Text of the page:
For educators looking for guidance on implementing blended learning models, the 2012 report by Staker and Horn, Classifying K–12: Blended Learning, is particularly useful. This report identifies four distinct blended learning models:

— The rotation model, in which online engagement is combined, or rather embedded, within a range of face‐to‐face forms of instruction in a cyclical manner;

— The flex model, in which multiple students are engaged primarily online, but under the supervision of a teacher who is physically present;

— The selfblending model, in which students choose different courses to take independently, but do so in a setting where a supervising teacher and other students are co‐present;

— The enrichedvirtual model, in which online virtual experiences are seen as being enriched only periodically through arrangements of physical co‐presence. (pp. 8‐15).

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While these four models are prescribed as options for K-12 learners, the reality is that three of these models (flex model, self-blended model and enriched virtual model) are more applicable to high school students; without a fundamental reconceptualization and reorganization of traditional primary school structures, they would be difficult to implement with young learners. For educators working with primary school students in traditional schools, the most realistic option is the rotation model, which has two popular variations – the station rotation model, in which students rotate between stations within the classroom, and the lab rotation model, in which students rotate their learning between their classroom, a computer lab, and home.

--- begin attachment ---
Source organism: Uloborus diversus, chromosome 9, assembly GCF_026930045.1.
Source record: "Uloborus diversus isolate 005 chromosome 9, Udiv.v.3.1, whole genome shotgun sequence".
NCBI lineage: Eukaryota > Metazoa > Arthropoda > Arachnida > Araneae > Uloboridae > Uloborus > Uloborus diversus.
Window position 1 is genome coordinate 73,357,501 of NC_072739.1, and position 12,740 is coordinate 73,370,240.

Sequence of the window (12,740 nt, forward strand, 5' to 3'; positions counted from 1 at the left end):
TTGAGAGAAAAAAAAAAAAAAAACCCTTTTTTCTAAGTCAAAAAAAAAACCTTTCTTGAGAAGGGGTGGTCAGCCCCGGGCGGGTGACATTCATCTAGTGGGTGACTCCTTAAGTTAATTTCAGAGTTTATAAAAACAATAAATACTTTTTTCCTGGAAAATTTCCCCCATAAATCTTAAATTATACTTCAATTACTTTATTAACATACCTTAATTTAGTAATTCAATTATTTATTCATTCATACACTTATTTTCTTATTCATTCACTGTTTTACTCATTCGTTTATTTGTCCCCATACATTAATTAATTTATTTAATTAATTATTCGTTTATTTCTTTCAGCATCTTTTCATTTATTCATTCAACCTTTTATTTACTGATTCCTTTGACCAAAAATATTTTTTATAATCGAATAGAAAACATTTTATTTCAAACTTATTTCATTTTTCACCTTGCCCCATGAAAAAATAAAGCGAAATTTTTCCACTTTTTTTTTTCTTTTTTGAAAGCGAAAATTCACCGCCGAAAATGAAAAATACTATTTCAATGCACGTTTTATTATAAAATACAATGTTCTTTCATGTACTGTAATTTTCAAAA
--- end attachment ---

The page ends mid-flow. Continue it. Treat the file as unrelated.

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Having decided which model to apply, the more challenging aspect of allocating which technologies will be applied and for what purpose remains. Educational technologies can be deployed for a variety of purposes including: content delivery, gamification, communicative activities, skill & drill test preparation, web research, report writing, blogs, online journals, infographic creation, video production, group collaboration and differentiated learning.

Given this abundance of options, the decision of which technologies to apply and how presents both a challenge and a valuable opportunity for teachers to work as teams and develop detailed blended learning models. By utilizing the skills and experiences of the institution’s teachers, schools can develop detailed learning models which are tailored to the school’s vision, the learners’ needs and the practical realities of the school environment – enabling more learners to benefit from the possibilities which educational technologies offer.